FOOD, FACTS and FADS

Exploring the sense and nonsense of food and health


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Can Alzheimer’s Disease Be Prevented?

 

It is too bad that prevention is not emphasized more often to the younger population in order to possibly prevent the ravages of chronic diseases later in life. Research suggest that cognitive decline can at least be delayed by “healthy” lifestyle choices earlier in life rather than after the offending damage has occurred.

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The younger population appears to be less healthy than previous generations of the same age group affecting retirement age and health care costs. For more, CLICK HERE.

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Brain Supplements?

How many times have we heard  this advice?  Get your nutrients from foods, not supplements. When there is any effect, more than likely it is working through the placebo effect.  As a general rule, if you eat less than 1200 kcal a day, you may consider taking a multivitamin/multi-mineral supplement. Also if you are a vegan, you should consider getting your vitamin B12 from fortified foods.   A B12 deficiency is more likely due to a problem from poor absorption rather than from a low intake alone. Even though vitamin B12 is a water-soluble vitamin, blatant deficiency is rare because the body stores and reuses it efficiently. Check with your doctor about your vitamin B12 status and diet supplement use especially if you are elderly or on a restricted diet of any kind.

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The Brain and Sweeteners?

The headlines screamed “diet soda” but the studies also included some disturbing results from sugary drinks, too. There is an inexpensive, widely available, low calorie alternative – it is called water. In other words, the advice often given is “don’t drink your calories”.

There is no doubt that these studies require further research to establish reproducible results  and to further elucidate on what is happening to the brain in the presence of natural and/or artificial sweeteners.

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Mediterranean Diets and Cognition

English: Olives in olive oil.

English: Olives in olive oil. (Photo credit: Wikipedia)

Can your diet affect your brain health?  A recent  Spanish study suggests that a Mediterranean Diet can have positive benefits.

Dementia has been a concern for quite some time now as our population ages.  Dementia is caused by degeneration or loss of nerve cells in the brain such as in Alzheimer’s, Parkinson’s and Huntington’s and diseases that affect blood vessels, such as stroke, often called vascular dementia.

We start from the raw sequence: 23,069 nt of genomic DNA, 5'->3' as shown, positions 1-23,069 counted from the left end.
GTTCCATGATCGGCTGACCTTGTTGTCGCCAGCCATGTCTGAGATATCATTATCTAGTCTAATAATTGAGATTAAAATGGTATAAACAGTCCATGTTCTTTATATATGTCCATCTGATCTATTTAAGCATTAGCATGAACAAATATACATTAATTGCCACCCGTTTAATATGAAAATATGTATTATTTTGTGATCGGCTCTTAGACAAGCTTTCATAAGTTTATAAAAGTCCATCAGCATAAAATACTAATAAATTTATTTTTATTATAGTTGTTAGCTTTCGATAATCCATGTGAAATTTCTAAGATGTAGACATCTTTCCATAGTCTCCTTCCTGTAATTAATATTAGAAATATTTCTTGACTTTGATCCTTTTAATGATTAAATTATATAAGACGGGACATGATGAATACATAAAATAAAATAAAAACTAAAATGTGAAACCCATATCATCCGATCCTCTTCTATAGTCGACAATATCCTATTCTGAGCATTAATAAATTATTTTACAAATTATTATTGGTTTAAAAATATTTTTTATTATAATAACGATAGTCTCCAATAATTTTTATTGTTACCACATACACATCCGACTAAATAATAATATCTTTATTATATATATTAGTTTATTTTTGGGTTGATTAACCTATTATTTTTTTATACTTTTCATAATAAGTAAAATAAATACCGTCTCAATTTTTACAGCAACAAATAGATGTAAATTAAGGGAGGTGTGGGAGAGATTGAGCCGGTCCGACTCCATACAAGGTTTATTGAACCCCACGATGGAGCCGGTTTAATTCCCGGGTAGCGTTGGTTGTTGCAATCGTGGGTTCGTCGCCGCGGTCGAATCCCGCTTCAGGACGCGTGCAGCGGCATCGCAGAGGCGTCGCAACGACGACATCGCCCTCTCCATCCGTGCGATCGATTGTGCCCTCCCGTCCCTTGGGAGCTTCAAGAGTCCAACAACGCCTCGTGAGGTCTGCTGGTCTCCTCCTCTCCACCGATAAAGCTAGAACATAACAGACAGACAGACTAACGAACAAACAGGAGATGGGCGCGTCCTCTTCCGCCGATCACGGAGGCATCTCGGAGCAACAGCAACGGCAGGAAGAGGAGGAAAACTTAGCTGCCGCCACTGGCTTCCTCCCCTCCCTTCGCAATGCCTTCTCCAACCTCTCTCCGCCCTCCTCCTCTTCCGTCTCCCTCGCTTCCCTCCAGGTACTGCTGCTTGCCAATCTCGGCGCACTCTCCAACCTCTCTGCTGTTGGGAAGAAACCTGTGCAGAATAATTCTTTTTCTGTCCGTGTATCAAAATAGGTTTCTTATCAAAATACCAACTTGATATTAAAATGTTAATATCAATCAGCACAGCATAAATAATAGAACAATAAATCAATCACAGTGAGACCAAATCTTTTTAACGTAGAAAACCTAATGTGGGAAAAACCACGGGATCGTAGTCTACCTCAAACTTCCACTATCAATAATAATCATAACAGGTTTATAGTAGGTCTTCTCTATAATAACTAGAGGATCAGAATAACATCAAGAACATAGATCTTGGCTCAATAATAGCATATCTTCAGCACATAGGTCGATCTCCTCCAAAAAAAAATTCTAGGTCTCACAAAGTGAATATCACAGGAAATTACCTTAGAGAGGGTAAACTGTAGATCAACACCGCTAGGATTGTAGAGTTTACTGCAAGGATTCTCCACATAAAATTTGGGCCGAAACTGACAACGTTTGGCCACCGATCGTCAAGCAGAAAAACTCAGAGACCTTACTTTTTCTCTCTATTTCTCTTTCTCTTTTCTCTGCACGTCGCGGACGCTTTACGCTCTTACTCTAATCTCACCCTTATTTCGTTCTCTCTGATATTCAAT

Research from the University of Navarra reports that a Mediterranean diet consisting of extra virgin olive oil, moderate amounts of fish and seafood, a moderate intake or red wine as well as lots of  fruits, vegetables and nuts seemed to improve the brains of older people at risk for vascular dementia when compared to a low fat diet.

The trial consisted of 522 men and women between the ages of 55 and 80 without cardiovascular disease but they were considered at higher risk for vascular disease because of pre-existing conditions such as diabetes type 2, being a smoker, having high blood pressure, and/or having a family history of cardiovascular disease early in life.

The participants were assigned to one of three diet groups.  In one group, they followed a Mediterranean diet with added olive oil; the second group followed a Mediterranean diet with added nuts; the third group (the controls) were only given advice on following a low fat diet.

The results?  After a followup period of 6 .5 years, the two groups following the Mediterranean diets had brain function scores significantly higher than the control group on the low fat diet. Brain function tests included assessment of memory, attention, language, spacial and abstract thinking.

The authors concluded:  “An intervention with Med Diets enhanced with either extra virgin olive oil or nuts appears to improve cognition compared with a low-fat diet.”  This study was published in the May issue (2013) of the Journal of Neurology Neurosurgery and Psychiatry.

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